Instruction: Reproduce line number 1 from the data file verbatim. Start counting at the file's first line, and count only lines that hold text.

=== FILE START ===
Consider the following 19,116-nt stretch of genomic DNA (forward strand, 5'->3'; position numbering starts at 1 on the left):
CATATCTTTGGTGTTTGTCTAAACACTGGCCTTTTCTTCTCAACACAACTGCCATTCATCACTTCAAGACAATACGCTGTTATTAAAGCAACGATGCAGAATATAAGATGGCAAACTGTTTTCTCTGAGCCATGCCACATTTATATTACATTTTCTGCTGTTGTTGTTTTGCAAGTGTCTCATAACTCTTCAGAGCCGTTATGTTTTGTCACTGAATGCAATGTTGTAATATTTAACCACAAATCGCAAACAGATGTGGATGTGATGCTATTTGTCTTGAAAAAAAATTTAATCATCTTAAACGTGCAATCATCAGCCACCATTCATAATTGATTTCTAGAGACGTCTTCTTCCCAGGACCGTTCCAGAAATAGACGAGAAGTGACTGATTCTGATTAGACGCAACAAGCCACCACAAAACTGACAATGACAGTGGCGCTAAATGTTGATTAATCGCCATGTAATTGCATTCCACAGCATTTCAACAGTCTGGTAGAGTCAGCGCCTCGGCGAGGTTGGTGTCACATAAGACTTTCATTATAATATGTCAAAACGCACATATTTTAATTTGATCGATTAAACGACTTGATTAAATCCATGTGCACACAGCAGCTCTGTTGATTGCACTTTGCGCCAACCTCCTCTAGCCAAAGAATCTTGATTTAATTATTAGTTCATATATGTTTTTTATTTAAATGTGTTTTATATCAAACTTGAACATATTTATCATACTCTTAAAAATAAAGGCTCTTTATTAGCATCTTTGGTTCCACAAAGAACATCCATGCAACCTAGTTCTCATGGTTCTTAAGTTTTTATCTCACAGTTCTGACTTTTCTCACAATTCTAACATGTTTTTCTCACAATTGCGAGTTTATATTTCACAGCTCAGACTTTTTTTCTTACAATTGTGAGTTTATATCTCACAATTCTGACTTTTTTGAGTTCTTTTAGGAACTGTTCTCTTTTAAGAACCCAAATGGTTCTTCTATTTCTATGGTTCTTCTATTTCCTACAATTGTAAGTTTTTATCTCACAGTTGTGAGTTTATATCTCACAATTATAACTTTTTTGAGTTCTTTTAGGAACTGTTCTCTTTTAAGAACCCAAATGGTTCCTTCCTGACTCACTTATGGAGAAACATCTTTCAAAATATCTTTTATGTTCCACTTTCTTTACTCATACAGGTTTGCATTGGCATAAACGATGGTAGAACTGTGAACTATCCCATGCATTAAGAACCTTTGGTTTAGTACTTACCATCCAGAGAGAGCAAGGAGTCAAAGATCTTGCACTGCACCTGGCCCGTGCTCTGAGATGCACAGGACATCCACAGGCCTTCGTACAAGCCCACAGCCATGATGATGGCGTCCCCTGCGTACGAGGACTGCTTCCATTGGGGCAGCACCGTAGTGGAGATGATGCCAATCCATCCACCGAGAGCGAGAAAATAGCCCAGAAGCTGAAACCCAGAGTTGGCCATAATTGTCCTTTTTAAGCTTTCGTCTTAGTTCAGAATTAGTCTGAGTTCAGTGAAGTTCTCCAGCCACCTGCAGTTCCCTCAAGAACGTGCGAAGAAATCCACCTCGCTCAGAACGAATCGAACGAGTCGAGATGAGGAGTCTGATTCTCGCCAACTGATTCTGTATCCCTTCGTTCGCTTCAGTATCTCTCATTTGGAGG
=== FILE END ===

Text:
Consider the following 19,116-nt stretch of genomic DNA (forward strand, 5'->3'; position numbering starts at 1 on the left):